On Monday at ASCO 2011, Silence Therapeutics provided an extensive update on its ongoing phase I trial of Atu027 for the treatment of advanced solid tumors (additional background on Atu027 and the current study provided here and here). While there are a few signs already that the drug candidate may have some anti-tumor activity, the even more important message was that Atu027 has been remarkably safe and well tolerated, while reaching drug exposures in the ongoing dose escalation at which, based on the pre-clinical experience, bona fide RNAi knockdown of the targeted gene can be expected.
In cancer drug development in particular, the name of the game in phase I trials is to test how much drug can be given without causing severe, dose-limiting toxicities. Often, in studies like this one, patients of highly varied, late-stage cancers are enrolled and too few of them are treated at the high dose levels. In that regard, the trial progress can be called quite satisfactory in that no dose-limiting toxicities were reported and the SAEs judged as unrelated to study drug. The most commonly reported side-effect was minor grade 1 fatigue. It is possible that this is drug-related, although many cancer patients suffer from fatigue for many reasons. Also of note, and as indicated in the abstract, the observed complement activations were transient and not clinically significant.
Making the safety findings even more meaningful, the measured pharmacokinetic data indicate that the drug was safe at concentrations in the blood where RNAi knockdown can be expected based on the preclinical studies in rodents and monkeys and the known knockdown potency of the RNAi trigger in tissue culture cells.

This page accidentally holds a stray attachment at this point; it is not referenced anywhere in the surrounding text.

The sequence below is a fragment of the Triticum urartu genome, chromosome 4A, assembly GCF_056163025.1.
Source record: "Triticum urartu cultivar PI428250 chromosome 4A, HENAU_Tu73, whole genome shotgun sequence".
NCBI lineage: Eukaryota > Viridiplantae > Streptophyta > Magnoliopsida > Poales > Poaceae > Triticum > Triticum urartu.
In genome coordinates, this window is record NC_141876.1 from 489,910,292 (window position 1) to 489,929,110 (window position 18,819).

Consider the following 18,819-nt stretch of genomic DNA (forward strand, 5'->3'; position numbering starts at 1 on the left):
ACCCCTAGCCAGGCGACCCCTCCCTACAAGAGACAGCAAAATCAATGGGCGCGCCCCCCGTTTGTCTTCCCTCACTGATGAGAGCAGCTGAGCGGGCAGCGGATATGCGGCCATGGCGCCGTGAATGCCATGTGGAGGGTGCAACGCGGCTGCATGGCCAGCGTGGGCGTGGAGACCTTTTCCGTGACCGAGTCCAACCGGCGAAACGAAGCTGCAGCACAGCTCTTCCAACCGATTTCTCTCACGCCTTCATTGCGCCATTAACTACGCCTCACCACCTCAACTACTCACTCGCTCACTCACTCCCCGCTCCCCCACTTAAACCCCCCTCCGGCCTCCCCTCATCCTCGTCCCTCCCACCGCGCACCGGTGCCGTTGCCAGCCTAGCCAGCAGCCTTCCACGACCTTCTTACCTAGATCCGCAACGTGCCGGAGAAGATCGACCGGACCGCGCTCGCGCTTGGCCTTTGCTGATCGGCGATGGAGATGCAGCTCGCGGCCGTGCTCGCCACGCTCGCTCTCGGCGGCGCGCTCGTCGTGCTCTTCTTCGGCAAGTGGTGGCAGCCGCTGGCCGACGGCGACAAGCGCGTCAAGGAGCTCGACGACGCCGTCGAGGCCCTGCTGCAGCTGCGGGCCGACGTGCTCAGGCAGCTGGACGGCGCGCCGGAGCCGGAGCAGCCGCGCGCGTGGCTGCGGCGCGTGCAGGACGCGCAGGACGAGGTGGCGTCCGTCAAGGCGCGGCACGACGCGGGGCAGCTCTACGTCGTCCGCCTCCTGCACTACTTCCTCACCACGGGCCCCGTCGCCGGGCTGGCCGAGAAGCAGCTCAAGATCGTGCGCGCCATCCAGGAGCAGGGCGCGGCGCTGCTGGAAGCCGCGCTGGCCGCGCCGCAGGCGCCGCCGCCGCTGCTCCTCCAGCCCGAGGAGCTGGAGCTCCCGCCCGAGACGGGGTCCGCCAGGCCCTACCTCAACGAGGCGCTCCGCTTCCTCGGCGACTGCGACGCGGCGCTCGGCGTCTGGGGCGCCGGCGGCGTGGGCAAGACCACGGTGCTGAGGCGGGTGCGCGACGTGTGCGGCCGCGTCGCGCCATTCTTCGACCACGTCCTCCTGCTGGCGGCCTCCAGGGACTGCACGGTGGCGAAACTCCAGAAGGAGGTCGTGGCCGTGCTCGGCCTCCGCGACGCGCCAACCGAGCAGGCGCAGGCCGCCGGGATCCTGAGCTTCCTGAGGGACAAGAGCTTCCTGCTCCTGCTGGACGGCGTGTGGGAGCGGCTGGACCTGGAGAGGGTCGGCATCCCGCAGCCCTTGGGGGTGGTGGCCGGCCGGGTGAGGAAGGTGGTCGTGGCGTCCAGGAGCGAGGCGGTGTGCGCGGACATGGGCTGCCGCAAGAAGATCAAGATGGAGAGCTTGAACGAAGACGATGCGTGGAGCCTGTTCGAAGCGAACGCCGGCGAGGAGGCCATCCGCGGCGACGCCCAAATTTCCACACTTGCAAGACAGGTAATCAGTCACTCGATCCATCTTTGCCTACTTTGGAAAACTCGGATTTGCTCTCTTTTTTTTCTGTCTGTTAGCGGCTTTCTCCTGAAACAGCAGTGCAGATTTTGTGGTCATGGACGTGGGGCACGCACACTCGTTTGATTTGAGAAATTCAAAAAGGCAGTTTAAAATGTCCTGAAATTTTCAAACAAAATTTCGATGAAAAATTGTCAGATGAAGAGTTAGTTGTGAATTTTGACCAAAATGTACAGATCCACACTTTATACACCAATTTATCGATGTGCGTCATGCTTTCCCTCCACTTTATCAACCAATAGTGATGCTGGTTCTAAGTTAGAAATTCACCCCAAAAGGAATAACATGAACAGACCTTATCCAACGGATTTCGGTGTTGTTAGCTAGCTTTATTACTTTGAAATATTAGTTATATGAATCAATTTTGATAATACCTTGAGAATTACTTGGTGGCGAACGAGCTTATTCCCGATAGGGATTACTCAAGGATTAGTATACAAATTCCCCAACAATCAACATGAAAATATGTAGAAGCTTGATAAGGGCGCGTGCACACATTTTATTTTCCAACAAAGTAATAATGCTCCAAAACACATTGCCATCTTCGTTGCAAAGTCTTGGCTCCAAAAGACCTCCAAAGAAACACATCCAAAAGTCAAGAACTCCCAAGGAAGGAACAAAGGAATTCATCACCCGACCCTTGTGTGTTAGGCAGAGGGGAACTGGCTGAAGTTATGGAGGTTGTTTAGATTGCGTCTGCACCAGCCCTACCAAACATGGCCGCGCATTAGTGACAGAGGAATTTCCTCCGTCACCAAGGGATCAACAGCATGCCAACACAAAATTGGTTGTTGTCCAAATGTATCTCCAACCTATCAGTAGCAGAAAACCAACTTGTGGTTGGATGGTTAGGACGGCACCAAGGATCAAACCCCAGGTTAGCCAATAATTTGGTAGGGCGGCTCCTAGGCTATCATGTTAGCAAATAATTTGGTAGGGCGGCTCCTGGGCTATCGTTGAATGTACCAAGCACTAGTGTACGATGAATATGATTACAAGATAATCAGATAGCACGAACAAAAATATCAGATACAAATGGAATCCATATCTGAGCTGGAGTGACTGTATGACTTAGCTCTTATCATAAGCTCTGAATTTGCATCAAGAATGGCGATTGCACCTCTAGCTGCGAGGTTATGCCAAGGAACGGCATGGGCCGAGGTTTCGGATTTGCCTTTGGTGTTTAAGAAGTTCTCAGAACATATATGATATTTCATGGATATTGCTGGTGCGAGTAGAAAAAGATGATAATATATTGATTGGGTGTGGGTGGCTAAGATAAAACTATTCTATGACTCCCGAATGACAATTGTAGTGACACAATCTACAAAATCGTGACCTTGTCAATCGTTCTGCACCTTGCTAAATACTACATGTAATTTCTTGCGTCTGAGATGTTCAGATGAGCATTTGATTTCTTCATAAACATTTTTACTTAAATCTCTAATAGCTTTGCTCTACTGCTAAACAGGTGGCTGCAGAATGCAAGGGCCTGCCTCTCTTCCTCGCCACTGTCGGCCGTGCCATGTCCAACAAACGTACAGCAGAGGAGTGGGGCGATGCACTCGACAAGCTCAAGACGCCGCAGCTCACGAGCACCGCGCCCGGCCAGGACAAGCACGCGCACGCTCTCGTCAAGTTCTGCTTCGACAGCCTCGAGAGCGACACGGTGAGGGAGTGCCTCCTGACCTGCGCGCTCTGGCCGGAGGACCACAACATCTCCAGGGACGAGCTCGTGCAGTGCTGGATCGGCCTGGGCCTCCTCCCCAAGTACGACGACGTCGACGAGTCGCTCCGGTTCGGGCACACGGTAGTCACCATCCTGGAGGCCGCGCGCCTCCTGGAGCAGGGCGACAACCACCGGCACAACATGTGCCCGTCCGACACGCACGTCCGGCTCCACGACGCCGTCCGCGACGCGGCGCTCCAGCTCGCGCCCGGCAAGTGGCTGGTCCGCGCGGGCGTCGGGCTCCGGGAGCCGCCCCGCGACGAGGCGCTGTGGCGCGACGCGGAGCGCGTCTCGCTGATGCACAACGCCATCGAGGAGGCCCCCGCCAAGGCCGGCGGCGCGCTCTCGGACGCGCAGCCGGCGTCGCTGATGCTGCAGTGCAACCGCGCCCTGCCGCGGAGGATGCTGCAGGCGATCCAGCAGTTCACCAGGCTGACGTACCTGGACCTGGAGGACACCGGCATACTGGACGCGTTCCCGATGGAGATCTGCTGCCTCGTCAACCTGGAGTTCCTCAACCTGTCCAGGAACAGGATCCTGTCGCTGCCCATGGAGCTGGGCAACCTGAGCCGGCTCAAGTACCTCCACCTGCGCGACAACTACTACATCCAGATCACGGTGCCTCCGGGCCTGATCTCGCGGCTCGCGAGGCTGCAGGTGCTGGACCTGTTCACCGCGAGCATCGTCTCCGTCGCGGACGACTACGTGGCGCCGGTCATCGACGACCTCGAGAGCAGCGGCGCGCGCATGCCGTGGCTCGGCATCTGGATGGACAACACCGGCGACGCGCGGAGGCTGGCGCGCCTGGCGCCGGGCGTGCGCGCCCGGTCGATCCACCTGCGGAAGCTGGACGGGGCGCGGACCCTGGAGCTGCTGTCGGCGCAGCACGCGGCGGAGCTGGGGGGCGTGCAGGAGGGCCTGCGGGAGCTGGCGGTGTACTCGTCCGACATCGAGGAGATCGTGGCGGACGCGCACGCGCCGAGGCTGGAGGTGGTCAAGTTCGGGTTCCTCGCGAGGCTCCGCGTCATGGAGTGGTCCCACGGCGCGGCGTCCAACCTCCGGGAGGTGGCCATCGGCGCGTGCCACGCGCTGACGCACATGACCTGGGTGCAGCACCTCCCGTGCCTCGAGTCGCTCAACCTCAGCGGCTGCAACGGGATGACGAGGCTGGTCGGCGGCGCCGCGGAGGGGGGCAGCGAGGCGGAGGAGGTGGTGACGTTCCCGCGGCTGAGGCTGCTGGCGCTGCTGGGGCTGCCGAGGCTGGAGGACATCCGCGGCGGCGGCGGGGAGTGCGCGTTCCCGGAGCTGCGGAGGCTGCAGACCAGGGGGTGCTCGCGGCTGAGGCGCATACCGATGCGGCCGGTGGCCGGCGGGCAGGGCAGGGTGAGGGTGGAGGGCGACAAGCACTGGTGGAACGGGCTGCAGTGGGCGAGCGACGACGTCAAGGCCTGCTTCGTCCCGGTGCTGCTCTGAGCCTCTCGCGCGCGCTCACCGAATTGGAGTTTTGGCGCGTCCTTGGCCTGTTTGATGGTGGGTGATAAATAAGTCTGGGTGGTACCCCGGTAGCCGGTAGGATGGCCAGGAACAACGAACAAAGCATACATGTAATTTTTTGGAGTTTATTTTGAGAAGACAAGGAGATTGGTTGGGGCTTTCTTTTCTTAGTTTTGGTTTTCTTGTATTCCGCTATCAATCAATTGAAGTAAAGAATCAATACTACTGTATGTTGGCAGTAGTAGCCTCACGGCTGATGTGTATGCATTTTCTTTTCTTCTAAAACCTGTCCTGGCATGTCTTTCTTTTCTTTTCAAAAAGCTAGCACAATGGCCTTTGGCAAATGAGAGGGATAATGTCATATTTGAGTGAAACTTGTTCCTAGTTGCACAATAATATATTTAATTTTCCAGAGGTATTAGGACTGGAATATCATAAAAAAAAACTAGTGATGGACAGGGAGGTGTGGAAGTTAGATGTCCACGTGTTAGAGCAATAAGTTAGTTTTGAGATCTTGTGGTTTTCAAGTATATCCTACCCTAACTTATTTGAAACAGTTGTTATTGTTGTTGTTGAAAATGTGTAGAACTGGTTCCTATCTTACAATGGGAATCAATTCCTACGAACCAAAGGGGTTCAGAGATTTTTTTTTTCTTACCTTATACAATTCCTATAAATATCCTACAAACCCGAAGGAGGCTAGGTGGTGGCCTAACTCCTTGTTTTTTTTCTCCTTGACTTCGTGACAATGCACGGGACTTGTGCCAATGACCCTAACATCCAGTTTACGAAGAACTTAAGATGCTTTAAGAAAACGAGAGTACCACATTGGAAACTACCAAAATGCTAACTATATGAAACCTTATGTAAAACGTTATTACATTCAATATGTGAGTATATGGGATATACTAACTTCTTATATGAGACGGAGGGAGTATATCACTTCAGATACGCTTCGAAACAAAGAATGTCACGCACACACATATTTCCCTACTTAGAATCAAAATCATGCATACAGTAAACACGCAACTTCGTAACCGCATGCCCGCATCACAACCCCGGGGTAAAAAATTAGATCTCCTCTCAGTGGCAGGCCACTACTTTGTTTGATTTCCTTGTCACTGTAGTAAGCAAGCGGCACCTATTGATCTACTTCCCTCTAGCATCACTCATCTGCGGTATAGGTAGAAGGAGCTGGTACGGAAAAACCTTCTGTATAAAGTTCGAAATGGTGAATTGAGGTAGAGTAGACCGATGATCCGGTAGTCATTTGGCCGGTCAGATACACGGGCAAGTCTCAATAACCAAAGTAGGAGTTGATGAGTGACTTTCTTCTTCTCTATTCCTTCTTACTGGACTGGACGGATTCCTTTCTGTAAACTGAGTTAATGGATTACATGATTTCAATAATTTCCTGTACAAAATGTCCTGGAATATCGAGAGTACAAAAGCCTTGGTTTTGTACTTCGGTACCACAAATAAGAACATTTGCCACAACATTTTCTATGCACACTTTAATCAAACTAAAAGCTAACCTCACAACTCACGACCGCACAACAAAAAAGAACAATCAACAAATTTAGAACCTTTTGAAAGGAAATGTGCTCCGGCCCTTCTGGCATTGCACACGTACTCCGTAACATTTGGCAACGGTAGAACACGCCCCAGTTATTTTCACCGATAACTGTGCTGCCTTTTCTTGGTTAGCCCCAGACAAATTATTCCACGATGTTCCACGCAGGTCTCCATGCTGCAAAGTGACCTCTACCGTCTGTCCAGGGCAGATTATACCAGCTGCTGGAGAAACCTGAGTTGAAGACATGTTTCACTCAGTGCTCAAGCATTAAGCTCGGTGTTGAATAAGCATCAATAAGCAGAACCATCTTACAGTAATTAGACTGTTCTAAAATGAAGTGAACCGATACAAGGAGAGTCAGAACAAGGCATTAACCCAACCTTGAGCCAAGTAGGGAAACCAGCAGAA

There were also preliminary signs of anti-tumor efficacy. 9 of the 24 patients had stable disease one week after receiving the last of 9 doses 2 months after study initiation, 6 of which remained stable until the end of the study (3 months after initiation). Moreover, there were two cases where tumor masses were notably reduced. Particularly notable was the case of the individual with the neuroendocrine cancer where a 2-3cm tumor mass disappeared following the re-peat administration of Atu027 (see also my earlier blog on the abstract). However, none of these apparent responses could be scored as responses by stringent RECIST criteria. It is possible that this is because other masses present in those patients did not respond. Also, stable disease did not appear to be dose-related, which may not be surprising given that most of the 24 patients enrolled so far were not given pharmacologically relevant dosages.
Considering the safety profile so far, i.e. the absence of dose-limiting and other dose-proportional toxicities, I am hopeful that even higher dosages will be tolerated. Silence Therapeutics may even want to seek an extension of the study should the remaining 3 dose cohorts remain uneventful in terms of safety. As for Alnylam’s ALN-VSP02, the future development plan, especially a narrower patient selection and combination treatments, remain unclear and will be best explored in collaboration with a larger partner so that Atu027 can test and reach its full potential in a timely manner. Further investments seem more than justified and the main risk may be in the drug target.